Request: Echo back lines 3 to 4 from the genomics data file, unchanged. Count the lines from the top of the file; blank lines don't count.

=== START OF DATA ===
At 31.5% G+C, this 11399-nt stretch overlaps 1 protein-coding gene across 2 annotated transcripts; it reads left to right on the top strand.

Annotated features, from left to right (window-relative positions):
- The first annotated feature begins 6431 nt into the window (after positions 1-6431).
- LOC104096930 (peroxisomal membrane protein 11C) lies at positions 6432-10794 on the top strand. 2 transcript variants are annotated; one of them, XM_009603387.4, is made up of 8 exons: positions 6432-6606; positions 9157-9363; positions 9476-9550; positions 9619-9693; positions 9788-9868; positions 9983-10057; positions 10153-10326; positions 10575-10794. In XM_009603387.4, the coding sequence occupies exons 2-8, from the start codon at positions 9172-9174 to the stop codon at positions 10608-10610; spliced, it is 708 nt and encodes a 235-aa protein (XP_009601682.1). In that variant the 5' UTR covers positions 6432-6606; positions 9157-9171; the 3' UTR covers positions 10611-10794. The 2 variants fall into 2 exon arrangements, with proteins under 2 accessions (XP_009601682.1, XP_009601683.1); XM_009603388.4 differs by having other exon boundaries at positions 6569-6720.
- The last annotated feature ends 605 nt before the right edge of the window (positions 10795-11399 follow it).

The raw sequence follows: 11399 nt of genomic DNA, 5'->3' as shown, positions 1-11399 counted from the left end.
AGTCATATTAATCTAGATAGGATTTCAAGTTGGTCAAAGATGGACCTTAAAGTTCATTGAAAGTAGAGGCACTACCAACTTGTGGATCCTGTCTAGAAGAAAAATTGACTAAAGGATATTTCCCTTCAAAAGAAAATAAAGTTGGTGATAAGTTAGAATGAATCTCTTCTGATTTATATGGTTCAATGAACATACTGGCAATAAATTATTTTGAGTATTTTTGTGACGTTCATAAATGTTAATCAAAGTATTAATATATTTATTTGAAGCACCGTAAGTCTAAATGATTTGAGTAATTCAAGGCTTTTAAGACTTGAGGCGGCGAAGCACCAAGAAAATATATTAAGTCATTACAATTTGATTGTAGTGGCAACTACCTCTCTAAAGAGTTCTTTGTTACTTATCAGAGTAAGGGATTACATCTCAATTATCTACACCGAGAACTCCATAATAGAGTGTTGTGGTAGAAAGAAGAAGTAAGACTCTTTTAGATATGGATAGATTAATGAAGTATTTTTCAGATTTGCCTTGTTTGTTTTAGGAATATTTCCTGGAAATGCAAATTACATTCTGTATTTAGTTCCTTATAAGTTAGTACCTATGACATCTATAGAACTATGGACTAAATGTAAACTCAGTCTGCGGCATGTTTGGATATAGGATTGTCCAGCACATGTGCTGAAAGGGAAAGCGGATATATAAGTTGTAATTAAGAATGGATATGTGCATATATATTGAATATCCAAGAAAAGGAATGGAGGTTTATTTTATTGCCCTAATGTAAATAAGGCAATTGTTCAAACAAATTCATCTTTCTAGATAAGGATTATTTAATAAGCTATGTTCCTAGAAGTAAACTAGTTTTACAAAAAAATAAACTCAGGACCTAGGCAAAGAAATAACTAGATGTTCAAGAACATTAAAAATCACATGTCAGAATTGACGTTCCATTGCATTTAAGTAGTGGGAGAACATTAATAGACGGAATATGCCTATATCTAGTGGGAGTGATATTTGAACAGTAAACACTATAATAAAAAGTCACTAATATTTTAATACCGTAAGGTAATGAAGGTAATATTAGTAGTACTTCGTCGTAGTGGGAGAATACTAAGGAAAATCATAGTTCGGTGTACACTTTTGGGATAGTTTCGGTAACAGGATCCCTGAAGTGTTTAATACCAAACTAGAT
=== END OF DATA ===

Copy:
- The first annotated feature begins 6431 nt into the window (after positions 1-6431).
- LOC104096930 (peroxisomal membrane protein 11C) lies at positions 6432-10794 on the top strand. 2 transcript variants are annotated; one of them, XM_009603387.4, is made up of 8 exons: positions 6432-6606; positions 9157-9363; positions 9476-9550; positions 9619-9693; positions 9788-9868; positions 9983-10057; positions 10153-10326; positions 10575-10794. In XM_009603387.4, the coding sequence occupies exons 2-8, from the start codon at positions 9172-9174 to the stop codon at positions 10608-10610; spliced, it is 708 nt and encodes a 235-aa protein (XP_009601682.1). In that variant the 5' UTR covers positions 6432-6606; positions 9157-9171; the 3' UTR covers positions 10611-10794. The 2 variants fall into 2 exon arrangements, with proteins under 2 accessions (XP_009601682.1, XP_009601683.1); XM_009603388.4 differs by having other exon boundaries at positions 6569-6720.